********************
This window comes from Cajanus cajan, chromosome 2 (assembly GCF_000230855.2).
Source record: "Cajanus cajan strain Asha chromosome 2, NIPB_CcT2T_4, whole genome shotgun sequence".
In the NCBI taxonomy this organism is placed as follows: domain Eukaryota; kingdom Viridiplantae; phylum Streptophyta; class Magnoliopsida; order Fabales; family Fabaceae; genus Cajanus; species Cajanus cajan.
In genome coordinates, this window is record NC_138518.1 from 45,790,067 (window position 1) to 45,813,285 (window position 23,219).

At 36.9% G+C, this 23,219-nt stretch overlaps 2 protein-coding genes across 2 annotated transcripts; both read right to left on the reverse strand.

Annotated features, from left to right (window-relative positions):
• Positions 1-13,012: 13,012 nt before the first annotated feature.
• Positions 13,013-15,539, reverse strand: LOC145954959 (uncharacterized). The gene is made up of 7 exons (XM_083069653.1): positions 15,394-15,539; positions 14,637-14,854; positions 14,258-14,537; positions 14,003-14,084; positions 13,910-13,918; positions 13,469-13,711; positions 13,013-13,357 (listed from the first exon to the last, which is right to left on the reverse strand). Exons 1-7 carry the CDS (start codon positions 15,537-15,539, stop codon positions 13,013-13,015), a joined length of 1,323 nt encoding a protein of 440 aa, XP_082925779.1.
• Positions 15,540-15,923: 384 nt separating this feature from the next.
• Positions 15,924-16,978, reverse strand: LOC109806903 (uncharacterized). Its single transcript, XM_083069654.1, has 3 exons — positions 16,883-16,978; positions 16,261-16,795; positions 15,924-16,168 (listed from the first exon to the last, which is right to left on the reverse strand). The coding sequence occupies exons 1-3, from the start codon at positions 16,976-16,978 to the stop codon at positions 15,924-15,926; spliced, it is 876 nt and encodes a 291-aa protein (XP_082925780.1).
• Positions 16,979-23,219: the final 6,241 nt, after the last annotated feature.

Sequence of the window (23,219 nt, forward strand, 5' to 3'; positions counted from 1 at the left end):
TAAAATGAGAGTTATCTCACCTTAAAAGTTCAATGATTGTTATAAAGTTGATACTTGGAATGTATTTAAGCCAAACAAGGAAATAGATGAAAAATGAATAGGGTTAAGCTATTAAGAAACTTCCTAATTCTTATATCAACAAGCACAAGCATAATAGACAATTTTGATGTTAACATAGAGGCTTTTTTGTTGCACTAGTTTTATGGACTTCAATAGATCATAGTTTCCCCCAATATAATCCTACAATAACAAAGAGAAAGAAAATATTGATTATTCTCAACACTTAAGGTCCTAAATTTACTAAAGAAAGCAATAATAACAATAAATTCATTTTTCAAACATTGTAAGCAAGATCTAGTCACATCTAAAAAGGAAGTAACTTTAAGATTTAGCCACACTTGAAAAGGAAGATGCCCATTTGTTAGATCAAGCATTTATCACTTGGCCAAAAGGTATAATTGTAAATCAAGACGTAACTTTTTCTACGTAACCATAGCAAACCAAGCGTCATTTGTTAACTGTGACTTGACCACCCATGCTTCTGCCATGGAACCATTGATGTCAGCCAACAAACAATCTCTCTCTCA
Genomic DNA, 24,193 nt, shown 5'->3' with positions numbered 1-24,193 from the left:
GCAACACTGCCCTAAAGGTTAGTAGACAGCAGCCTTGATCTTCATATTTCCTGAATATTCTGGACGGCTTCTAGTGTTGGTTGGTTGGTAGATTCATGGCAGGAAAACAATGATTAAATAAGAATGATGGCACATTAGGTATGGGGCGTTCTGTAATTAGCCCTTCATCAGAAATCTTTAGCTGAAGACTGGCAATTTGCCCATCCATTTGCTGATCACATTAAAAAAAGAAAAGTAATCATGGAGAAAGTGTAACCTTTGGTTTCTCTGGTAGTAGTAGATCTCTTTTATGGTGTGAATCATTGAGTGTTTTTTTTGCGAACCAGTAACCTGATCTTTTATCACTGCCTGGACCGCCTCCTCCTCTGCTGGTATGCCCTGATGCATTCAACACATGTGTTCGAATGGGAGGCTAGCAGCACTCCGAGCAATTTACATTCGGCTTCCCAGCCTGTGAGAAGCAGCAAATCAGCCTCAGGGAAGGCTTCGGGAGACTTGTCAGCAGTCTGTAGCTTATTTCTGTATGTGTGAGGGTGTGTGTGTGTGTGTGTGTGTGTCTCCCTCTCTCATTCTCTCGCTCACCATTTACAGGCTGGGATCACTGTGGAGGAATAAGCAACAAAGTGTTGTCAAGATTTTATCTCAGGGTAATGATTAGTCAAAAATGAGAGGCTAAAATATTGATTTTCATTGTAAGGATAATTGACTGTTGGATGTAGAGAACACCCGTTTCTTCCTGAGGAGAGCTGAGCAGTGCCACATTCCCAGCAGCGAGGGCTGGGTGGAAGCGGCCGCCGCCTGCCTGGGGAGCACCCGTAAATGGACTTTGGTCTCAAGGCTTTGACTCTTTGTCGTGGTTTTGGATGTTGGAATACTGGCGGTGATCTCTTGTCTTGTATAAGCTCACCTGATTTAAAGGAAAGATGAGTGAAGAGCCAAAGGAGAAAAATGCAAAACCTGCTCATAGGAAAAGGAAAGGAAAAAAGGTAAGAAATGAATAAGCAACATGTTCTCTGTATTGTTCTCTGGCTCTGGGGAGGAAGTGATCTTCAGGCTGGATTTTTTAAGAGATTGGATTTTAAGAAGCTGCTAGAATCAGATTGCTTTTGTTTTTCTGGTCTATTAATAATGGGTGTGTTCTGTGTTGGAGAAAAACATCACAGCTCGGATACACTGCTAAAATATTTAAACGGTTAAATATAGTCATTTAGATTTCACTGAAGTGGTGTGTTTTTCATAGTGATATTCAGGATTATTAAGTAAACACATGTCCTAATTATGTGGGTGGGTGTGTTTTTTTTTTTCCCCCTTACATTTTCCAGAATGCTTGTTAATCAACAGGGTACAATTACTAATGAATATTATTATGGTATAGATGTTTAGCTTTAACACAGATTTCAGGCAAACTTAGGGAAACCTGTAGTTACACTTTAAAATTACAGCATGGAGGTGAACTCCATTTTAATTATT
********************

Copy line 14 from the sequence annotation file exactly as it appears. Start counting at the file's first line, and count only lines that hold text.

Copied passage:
Genomic DNA, 24,193 nt, shown 5'->3' with positions numbered 1-24,193 from the left: